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Shouldn’t every dinner be a beer dinner?

Beer belongsFlying Dog Brewery, based in Denver, has launched a stand alone site dedicated to beer dinners.

It’ll be interesting to follow how this plays out, since right now the information posted is Flying Dog centric. This certainly could be a great resource.

There’s a category for promoting dinners, which would allow brewpubs, restaurants and even organizations (say a local homebrew club) to promote events. Will they want to do this within the Flying Dog pound? We’ll see.

Visitors may also submit beer dinner ideas or review dinners. “We want to educate beer aficionados about the entire beer dinner concept, show people how pairing food with beer can really be a remarkable experience and help them be in-the-know on this hot new trend,” Flying Dog director of marketing Neal Stewart says in a press release.

The notion that fine food and fine beer belong together is hardly new, but is still gaining momentum. Lucy Sanders’ The Best of American Beer and Food: Pairing & Cooking with Craft Beer has just gone to press, and you can expect plenty of articles about cooking with beer and pairing food with beer throughout the fall.

You’re going to want to read about beer and food somewhere, and this may turn out to be a fine place to “shop” for recipes, full menus or just plain tips.

About the photo above: Flying Dog has a bunch of delicious looking photos at the site. But I went with one from the “Beer Belongs” campaign of almost 50 years ago because I love those old illustrations (they ran in mass circulation magazines – also becoming a throwback).

Goose Island Cascade Pumpkin Brulee

The other day I mentioned Goose Island Cascade Pumpkin Brulee and Eric Trimmer asked for a recipe. Here it is.

As already noted, Goose Island brewmaster Greg Hall says to bury the eggs in a container with the Cascade hops, seal, and refrigerate for 3-5 days. Goose Island Brewmaster Greg Hall says that because eggs are porous, they will breathe the hops aroma and perfume the eggs. He suggests and extra special bitter with the brulee.

10 raw eggs
1/2 pound Cascade hops (either pellets or whole hops)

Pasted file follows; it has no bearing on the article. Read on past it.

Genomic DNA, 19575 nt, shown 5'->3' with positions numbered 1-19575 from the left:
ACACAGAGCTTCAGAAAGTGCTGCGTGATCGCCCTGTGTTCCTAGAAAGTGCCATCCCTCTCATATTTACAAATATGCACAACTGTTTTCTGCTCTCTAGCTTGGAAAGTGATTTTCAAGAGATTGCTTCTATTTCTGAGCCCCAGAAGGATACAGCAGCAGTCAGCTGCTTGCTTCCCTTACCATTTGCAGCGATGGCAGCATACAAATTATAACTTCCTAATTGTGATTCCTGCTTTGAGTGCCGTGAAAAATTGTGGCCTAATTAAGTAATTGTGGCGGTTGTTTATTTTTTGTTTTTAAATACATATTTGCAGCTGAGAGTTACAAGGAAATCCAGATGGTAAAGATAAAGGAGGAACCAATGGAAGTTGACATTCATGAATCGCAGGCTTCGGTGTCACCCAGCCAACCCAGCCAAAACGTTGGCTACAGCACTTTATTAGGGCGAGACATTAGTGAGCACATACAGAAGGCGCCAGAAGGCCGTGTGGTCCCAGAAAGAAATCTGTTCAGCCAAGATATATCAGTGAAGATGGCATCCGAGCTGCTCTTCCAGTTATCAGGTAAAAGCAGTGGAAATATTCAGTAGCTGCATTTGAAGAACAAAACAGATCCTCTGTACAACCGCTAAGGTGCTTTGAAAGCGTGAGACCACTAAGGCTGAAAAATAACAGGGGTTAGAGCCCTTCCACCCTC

1/2 pound cooked pumpkin or butternut squash, puréed
1/2 cup milk
2 cups heavy cream
1/2 cup sugar
2 vanilla beans, split lengthwise
Pinch of salt
Pinch of nutmeg
Pinch of cinnamon
1/4 pound brown sugar

1. Seal the eggs in a container with the Cascade hops for 3-5 days.
2. Preheat oven to 300º F. Place all ingredients except eggs and brown sugar into a heavy-bottomed medium saucepan. Bring to a boil over medium heat.
3. Remove from heat, and let sit so the beans can steep for at least 1 hour, or until mixture cools to room temperature.
4. Strain through a mesh sieve, discard the vanilla beans, and gently push the pumpkin through the sieve.
5. Pour 1/2-inch hot water into a 2-inch deep, 13×21-inch baking dish (or use two smaller baking dishes). Place in oven for 15 minutes.
6. Separate Cascade-scented eggs, discarding the whites. Whisk the egg yolks into the cooked mixture, and strain again through a fine mesh sieve.
7. Pour into 8 4-ounce brulée dishes or soufflé cups. Place dishes in the water-filled baking dish in the oven. Bake until the custard sets, about 45-60 minutes. A knife inserted into the center will come out dry when set. Remove from the water bath, and let cool at room temperature for 15 minutes. Cover and refrigerate for at least 1 hour before serving. (Steps 1-7 can be done a day in advance.)
8. To serve: Sprinkle the brown sugar evenly across the tops of the brulées. Be careful not to clump the sugar. A propane torch works best for the “bruleeing,” but your oven broiler may be used as well. Place under the flame for about 30 seconds, or until sugar is evenly caramelized. Serve immediately.

8 servings

Copyright Goose Island Brewing Co., Chicago

Hops, eggs, Goose Island, and organic

Bird's nest in hops